The Andrews government will return the Victoria’s last privately-operated, state-owned hospital to public management, to the relief of locals.
Premier Daniel Andrews and Minister for Health Jenny Mikakos made the announcement more than two decades after the Mildura Base Hospital was privatised by Jeff Kennett’s Liberal National government.
The current government consulted with the community before deciding to wrap up the long-term contract with the hospital’s private provider — Ramsay Health — which ends in September next year.
“After two decades of privatised healthcare, we’re returning Mildura Base Hospital back to public hands, where it belongs,” Andrews said.
The community has lobbied for the hospital to be publicly run for a long time, according to the state government, with one campaign seeing more than 90% of local community consultation participants identify their hopes for an end to privatisation.
The Victorian branch of the Australian Nursing and Midwifery Federation (ANMF) has applauded the decision.
ANMF Secretary Lisa Fitzpatrick said the “bold” decision has put the interests of locals first.
“This move will re-invigorate the hospital and its ability to recruit and retain nurses and midwives to the far north west corner of the state,” she said.
“The hospital’s nurses and midwives are excited about the news and we already know one midwife, who resigned a while back, has been inspired to update her CV in preparation of a return to the facility’s birthing services.
“The move also opens up opportunities to introduce innovative health programs so there is less need for residents to travel to Melbourne for health care.”
Fitzpatrick said Member for Mildura Ali Cupper’s maiden speech in Victorian Parliament earlier this year, which focused on healthcare, was clearly heard.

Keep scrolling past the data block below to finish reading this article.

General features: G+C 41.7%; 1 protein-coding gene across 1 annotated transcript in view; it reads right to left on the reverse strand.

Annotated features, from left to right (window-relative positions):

“She expressed her angst that local health dollars for the Mildura community were saved instead for shareholders and she noted no other MP was asking for a public-private hospital in their electorate,” she said.
“Premier Daniel Andrews and Health Minister Jenny Mikakos listened to her powerful arguments, listened to the residents and acted in the best interests of one of Victoria’s most isolated communities.”
Wentworth Shire Councillor Jane MacAllister told the New Daily that while Ramsay Health created a “terrible culture to work under”, the hospital now has the opportunity to become a “world best-standard facility”.
While many are relieved, one doctor said some staff are concerned the private provider might make the transition difficult.
“People are also questioning what this means for them and their positions,” they told the New Daily.
The former chairman of the hospital’s community advisory board, Vernon Knight, said the transition will be a “debacle”.
“My grief is that the transition costs to the new hospital are going to be a burden that we can’t sustain and there has been no clarification about where that money is going to come from,” he told Sunraysia Daily.
While visiting the rural city, Andrews also announced $1 million towards a new regional service plan to identify the future healthcare needs of Mildura’s people. The community will have a chance to contribute to the plan via a Community Consultative Committee, to be chaired by Cupper.
A local board will be appointed and staff including doctors, nurses, allied health and support staff will transfer across to the new public service.
Existing Mildura Base Hospital staff will be able to transition to the publicly operated health service at the end of the transition in 2020. The Department will be working closely with Ramsay Health and respective unions to support staff through the transition process. pic.twitter.com/XknPyahWZb
— Ali Cupper MP (@AliCupper) August 26, 2019
According to Cupper, the Department of Health and Human Services will work with Ramsay Health and unions to support existing hospital staff.
More information can be found on the Department’s website.